Origin of Representations in Evolving Cellular Automata
We have been interested on the problem of how information, symbols, representations and the like can arise from a purely dynamical system of many components. This is a topic of particular interest in Cognitive Science, where the notions of representation and symbol often divide the field into opposing camps. Often, in the area of Embodied Cognition the idea of self-organization in dynamical systems leads many researchers to reject representational or semiotic elements in their models of cognition. This attitude seems not only excessive, but indeed absurd as it ignores the informational processes so important for biological organisms. Therefore, we have been working both on a re-formulation of the concept of representation for embodied cognition, as well as on simulations of dynamical systems (using Celular Automata) where one can study the origin of representations.
The Evolving Cellular Automata experiments of Crutchfield, Mitchell et al, in the late 1990′s were very exciting, as the ability of evolved cellular automata to solve non-trivial computation tasks seemed to provide clues about the origin of representations and information from dynamical systems [Mitchell, 1998] [Rocha ,1998b]. We conducted additional experiments which extended the density classification task with more difficult logical tasks [Rocha ,2000; Rocha, 2004]. Later, we proposed a re-formulation of the concept of representation in cognitive science and artificial life which is based on this work, but argues that the type of emergent computations observed in these experiments do not produce representations quite as rich as those as observed in biology and cognition [Rocha and Hordijk ,2005]. These experiments allow us to think about how to evolve symbols from artificial matter in computational environments. The figure above, depicts a space-time diagram and particle model of a CA rule evolved to solve the AND task . Some additional Figures and experiment details of CA rules for logical tasks in our experiments are also available.
Project Members and Collaborators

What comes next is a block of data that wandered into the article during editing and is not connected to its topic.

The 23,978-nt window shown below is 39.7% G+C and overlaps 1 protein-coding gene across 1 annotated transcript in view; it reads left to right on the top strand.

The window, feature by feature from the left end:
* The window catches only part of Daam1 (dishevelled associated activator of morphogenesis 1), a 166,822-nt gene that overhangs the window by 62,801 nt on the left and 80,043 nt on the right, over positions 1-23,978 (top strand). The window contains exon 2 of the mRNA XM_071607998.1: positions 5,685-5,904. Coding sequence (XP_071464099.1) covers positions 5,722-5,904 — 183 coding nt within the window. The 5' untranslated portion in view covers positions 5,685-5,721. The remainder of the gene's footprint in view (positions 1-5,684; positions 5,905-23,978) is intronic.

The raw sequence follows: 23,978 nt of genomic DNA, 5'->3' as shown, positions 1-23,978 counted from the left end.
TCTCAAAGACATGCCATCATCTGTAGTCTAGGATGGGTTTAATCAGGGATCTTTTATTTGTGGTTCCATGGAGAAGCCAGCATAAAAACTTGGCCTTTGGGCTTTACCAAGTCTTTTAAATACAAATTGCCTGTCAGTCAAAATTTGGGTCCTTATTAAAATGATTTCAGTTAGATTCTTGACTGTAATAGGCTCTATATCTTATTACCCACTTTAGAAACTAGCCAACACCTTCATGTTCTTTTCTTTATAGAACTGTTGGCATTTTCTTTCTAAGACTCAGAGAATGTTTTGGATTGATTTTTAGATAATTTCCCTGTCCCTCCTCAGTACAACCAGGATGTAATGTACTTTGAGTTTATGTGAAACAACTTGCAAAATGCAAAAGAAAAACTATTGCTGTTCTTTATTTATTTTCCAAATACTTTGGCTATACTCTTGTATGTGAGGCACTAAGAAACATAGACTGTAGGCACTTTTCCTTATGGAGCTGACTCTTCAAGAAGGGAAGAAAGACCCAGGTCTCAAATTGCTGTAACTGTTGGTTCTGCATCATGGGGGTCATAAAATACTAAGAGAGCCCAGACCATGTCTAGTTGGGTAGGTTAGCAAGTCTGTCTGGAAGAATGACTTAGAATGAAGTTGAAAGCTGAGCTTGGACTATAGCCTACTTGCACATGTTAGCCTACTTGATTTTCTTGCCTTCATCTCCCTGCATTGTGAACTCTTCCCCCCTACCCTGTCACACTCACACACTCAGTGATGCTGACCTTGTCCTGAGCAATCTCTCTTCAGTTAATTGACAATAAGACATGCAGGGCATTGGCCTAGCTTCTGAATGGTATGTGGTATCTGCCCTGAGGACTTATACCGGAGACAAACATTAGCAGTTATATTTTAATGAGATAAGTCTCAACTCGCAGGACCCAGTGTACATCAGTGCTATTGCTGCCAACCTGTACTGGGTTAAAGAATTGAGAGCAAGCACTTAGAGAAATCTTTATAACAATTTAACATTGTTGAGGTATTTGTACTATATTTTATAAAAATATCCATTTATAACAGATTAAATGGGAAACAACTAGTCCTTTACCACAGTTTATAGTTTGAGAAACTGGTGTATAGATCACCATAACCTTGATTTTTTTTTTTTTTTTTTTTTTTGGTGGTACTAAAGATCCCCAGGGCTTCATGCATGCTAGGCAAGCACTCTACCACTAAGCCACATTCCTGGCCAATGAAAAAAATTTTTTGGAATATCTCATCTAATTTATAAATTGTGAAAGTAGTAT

Project partially funded by .
- Fundacao para a Ciencia e Tecnologia, Portugal. PTDC/EIA-CCO/114108/2009. Project title: “Collective Computation and Control in Complex Biochemical Systems”
- Fundação Luso-Americana para o Desenvolvimento (Portugal) and National Science Foundation (USA), 2012-2014. Project title: “Network Mining For Gene Regulation And Biochemical Signaling.” (171/11)
Selected Project Publications
- M. Marques-Pita and L.M. Rocha . “Canalization and control in automata networks: body segmentation in Drosophila Melanogaster”. PLoS ONE, 8(3): e55946. doi:10.1371/journal.pone.0055946.
- T. Parmer . Inducing Apoptosis: The Study of a Random Boolean Network Modelling Survival Signalling in T-LGL Leukemia. Undergraduate Thesis for dual degree, BS in cognitive science and BA in biophysics, through the Individualized Major Program at Indiana University.
- A. Kolchinsky, and L.M. Rocha .”Prediction and Modularity in Dynamical Systems“.In: Advances in Artificial Life, Proceedings of the Eleventh European Conference on the Synthesis and Simulation of Living Systems (ECAL 2011). August 8 – 12, 2011, Paris, France,. MIT Press, pp. 423-430.
- M. Mourao . Reverse engineering the mechanisms and dynamical behavior of complex biochemical pathways. PhD Dissertation, Indiana University
- A. Kolchinsky, and L.M. Rocha .”Prediction and modularity in complex dynamical systems” (pdf). In: Proc. of the 8th Int. Conf. on Complex Systems. June 26 – July 1, 2011, Quincy, MA, USA. In Press.
- M. Marques-Pita and L.M. Rocha . “Schema Redescription in Cellular Automata: Revisiting Emergence in Complex Systems“. In: The 2011 IEEE Symposium on Artificial Life, at the IEEE Symposium Series on Computational Intelligence 2011. April 11 – 15, 201, Paris, France,. IEEE Press, pp: 233-240.
- M. Marques-Pita, M. Mitchell, and L.M. Rocha . “The Role of Conceptual Structure in Learning Cellular Automata to Perform Collective Computation“. In: Unconventional Computation: 7th International Conference (UC 2008). Lecture Notes in Computer Science. Springer-Verlag, 5204: 146-163.